Q&A: The fates of 200,000 Chinese workers in Russia during the first world war
Labourers met tragic ends, some built an Arctic railway or joined the Soviet Red Army - which preceded China's own Communist movement, says author Mark O’Neill
The centenary of the first world war has recast the spotlight on the hundreds of thousands of Chinese who worked for Britain, France, Russia and the United States during the war, supporting their troops after fighting had depleted their own manpower.
The South China Morning Post explored the legacy of the 140,000 Chinese who worked in France in a special report last week, but left the story of the many more who toiled in Russia untold.
Mark O’Neill, a Hong Kong-based journalist and writer, sheds light on their history in his upcoming book, From the Tsar's Railway to the Bolshevik Revolution, set to be published by Penguin Books later this month.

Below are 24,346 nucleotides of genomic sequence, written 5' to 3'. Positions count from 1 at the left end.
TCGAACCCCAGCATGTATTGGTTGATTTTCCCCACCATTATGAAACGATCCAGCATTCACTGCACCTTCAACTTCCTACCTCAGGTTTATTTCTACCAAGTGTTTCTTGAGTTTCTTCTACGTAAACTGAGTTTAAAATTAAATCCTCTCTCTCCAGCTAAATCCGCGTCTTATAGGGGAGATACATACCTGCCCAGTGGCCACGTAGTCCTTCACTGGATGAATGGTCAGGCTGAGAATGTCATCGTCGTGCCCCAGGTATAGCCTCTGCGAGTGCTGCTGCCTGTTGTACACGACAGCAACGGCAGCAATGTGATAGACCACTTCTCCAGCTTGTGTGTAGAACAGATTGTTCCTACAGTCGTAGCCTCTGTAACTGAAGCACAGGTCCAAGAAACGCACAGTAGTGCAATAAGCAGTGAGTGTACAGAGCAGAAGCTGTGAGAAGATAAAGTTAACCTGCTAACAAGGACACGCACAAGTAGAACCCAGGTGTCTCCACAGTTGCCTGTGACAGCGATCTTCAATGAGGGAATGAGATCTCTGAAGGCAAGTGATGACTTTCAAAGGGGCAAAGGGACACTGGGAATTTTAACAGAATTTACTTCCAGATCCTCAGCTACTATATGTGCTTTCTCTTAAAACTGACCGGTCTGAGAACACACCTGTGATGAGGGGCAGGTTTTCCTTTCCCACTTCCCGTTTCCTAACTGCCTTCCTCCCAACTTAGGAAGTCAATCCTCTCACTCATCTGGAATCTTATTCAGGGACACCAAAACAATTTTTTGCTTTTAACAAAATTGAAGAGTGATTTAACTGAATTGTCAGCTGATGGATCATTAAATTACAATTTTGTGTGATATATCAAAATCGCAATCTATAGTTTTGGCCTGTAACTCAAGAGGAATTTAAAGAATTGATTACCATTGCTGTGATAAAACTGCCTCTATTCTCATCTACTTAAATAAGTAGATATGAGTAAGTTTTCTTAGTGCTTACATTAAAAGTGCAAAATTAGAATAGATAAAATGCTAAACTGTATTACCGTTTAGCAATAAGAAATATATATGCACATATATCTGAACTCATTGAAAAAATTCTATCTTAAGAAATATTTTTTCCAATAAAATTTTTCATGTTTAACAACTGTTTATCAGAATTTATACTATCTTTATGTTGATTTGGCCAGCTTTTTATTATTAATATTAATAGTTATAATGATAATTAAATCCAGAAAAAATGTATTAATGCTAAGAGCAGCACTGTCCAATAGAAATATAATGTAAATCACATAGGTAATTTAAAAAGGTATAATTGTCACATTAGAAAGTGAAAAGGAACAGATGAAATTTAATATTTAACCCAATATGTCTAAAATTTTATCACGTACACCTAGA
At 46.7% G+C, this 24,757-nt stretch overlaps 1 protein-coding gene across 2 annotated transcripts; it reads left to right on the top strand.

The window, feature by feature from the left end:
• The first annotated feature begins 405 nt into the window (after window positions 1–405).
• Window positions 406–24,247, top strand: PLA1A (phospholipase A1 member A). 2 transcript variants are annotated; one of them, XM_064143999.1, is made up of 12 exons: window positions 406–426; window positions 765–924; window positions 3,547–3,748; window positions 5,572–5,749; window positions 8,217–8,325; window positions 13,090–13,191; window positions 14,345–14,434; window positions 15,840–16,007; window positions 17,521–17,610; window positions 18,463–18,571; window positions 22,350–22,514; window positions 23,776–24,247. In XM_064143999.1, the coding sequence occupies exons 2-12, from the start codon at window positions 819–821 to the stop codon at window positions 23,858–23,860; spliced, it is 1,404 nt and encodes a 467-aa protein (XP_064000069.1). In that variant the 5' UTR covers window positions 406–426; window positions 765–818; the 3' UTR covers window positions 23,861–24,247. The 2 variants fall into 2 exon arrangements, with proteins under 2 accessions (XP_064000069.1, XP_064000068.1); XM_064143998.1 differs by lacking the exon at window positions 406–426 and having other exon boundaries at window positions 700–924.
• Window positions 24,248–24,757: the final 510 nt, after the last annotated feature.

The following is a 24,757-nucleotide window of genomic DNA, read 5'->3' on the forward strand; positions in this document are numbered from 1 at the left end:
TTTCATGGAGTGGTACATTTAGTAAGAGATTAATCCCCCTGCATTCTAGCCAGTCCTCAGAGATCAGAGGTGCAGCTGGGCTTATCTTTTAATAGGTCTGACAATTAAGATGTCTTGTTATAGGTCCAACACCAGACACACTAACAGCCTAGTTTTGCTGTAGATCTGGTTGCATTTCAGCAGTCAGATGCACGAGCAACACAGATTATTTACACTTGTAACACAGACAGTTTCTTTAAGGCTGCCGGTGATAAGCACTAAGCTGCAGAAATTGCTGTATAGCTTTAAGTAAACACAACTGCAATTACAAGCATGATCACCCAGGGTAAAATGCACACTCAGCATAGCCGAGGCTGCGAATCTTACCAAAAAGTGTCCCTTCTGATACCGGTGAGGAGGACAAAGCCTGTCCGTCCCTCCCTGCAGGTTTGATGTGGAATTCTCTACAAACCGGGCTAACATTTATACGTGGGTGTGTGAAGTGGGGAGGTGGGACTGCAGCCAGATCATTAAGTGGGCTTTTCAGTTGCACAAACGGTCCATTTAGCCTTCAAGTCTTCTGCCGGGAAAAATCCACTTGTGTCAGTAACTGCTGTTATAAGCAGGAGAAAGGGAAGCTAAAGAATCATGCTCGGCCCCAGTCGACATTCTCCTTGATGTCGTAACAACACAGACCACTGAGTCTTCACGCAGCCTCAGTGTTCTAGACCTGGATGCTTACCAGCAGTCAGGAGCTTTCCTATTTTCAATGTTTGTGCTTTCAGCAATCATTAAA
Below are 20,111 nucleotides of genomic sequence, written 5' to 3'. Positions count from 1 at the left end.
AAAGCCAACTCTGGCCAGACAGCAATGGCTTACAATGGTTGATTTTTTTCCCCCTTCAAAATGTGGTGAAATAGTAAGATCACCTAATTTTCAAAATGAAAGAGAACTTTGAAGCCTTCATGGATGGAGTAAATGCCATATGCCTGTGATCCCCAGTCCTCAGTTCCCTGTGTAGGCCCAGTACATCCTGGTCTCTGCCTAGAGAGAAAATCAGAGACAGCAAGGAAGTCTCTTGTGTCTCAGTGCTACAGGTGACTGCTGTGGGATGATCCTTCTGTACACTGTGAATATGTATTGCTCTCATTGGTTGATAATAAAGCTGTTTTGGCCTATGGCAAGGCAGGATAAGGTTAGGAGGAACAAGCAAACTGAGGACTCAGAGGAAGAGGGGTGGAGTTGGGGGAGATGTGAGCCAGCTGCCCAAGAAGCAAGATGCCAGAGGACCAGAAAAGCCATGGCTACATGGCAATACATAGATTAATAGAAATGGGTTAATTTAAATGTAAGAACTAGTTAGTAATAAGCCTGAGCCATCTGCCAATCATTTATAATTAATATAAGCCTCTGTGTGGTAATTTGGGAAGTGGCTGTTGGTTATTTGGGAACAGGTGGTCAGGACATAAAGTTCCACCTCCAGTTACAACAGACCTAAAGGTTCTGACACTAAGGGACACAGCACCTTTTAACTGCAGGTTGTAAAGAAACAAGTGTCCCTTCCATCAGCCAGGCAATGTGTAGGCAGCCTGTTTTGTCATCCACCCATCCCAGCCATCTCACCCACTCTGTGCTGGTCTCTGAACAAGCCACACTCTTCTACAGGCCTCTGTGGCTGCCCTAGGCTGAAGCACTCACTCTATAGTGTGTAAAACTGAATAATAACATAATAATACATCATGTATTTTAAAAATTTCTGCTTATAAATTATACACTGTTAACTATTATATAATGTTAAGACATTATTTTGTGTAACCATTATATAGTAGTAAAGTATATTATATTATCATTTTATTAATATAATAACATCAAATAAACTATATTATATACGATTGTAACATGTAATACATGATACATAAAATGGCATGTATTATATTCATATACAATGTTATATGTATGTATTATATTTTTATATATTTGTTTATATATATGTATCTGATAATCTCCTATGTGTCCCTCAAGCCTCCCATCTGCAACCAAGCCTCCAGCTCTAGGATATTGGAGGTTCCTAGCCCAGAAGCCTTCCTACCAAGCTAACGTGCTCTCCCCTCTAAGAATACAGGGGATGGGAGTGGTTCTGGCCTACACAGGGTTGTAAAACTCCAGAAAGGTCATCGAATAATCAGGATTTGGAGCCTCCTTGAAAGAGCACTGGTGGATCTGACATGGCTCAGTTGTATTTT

In an interview, O’Neill discussed how these Chinese labourers lived and how many of them fought for the world’s first communist army, the Red Army, years before China’s Communist Party was established.
How many Chinese worked in a Russia and what kind of work did they do there?
The consensus estimate of Chinese scholars is that about 200,000 Chinese worked in Russia during the first world war. They worked all over the country, from Murmansk in the north to the coal mines and factories of the Donetsk basin in Ukraine, in factories in Moscow and St Petersburg, in farms and forests in the Urals and Siberia. They built roads and railways. And some worked near the front, digging trenches and carrying ammunition for the Russian troops.
Where did these Chinese workers come from? How were they hired?
Recruiting began in earnest in 1916, after the serious losses of manpower incurred by Russia since the start of the war. Most recruiting was done in the three provinces of northeast China.